US based Anti-virus major McAfee has sounded a warning bell for users of mobile phones. The harm caused by new mobile threats are likely to be more extensive than compared to today’s PC threats. This is mainly due to the large volume of smartphones being shipped around the world and a small percentage of them being protected by mobile-security measures.
In a statement, the company said the number of mobile viruses will grow considerably as well as the number of phishing e-mails and online identity-theft attacks in the coming year.
Allysa Myers, a virus-research engineer on McAfee’s Avert team said, “McAfee estimates that in 2005, there were 226 mobile viruses out there, next year, a further 500 will be created, taking the number of mobile viruses to around 726.”
Myers said that the core area for virus creators will remain on the PC, but users of mobile devices can expect to receive phising e-mails because it’s now being used for wireless payments and people storing personal information on them.
The first mobile malware was created by a group of professional virus writers in June 2004, the first proof-of-concept virus for smartphones running Symbian OS. After that the first virus “Duts” for Windows Mobile OS was released.
McAfee warned that mobile malware targeting different operating systems can infect approx. 200 million connected smartphones simply because the majority of them lack a mobile security cover.
Mobile malware has grown almost 10 times faster than the PC malware over a comparing period of one year, according to the company. But not everyone is convinced according to Sophos, a rival antivirus software vendor, “There are a tiny number of mobile-phone viruses compared to the threat on the Windows platform. All the evidence suggests that organized criminals are perfectly happy continuing to focus on attacking the many vulnerable Windows-based computers out there rather than developing malware for other platforms”.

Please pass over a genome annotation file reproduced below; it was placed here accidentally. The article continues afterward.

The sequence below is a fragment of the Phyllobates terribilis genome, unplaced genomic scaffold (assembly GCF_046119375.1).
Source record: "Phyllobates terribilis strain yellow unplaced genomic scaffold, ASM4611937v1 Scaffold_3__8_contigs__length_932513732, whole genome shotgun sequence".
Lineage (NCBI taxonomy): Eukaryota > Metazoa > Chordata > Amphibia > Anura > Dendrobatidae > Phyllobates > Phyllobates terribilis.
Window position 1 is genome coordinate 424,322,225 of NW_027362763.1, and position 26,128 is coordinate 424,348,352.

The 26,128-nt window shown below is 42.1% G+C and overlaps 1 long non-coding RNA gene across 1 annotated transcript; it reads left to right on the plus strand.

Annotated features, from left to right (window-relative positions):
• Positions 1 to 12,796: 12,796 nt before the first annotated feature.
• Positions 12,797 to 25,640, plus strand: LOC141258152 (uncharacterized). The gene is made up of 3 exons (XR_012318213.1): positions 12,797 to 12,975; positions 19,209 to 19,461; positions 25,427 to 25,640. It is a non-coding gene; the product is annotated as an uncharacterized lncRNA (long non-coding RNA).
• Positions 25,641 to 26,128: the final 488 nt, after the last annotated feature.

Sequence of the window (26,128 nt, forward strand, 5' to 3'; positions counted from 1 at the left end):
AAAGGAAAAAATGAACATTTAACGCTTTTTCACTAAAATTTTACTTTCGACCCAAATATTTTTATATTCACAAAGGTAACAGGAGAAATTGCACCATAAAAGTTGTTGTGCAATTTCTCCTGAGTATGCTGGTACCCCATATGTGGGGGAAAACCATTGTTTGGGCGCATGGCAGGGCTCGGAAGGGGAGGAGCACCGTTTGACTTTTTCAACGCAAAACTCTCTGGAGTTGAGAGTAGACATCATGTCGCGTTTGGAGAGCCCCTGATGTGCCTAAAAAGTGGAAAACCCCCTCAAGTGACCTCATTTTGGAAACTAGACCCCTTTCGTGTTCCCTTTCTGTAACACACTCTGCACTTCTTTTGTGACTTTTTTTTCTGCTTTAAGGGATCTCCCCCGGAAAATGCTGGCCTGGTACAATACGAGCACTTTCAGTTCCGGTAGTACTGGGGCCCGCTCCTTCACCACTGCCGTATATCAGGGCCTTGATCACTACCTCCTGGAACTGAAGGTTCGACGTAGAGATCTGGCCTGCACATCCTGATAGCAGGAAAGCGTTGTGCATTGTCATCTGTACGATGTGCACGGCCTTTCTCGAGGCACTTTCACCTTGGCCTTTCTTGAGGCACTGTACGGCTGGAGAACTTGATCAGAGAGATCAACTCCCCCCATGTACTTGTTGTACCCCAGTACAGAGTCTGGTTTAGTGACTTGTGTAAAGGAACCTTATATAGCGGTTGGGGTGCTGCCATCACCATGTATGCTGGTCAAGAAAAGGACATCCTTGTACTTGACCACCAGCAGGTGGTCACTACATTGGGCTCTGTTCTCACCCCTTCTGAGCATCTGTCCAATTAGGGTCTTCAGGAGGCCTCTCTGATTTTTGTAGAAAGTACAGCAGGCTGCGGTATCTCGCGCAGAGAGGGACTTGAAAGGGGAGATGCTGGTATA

UK based, Sophos did acknowledge that there will be rise in mobile phone viruses in 2006, but ruled out any serious security risk. It said, “Companies would be sensible not to let security vendors divert their attention from where the real malware battle is currently happening — on Windows computers”.
Though, mobile malware creators have learnt their lessons from PC hackers and virus writers to create sophisticated threats, invisible to the user, thus providing the creator with financial gain.
The best bet to fight the mobile malware security problem is the network-based anti-virus solution according to Neil MacDonald, Gartner vice president and distinguished analyst of information security, privacy, and risk as he says, “Since 99.9 percent of all content is received over the carrier’s network, removing it there makes more sense than equipping each device with local host-based antivirus protection and dealing with the issues of manageability, signature updates, and software updates.”
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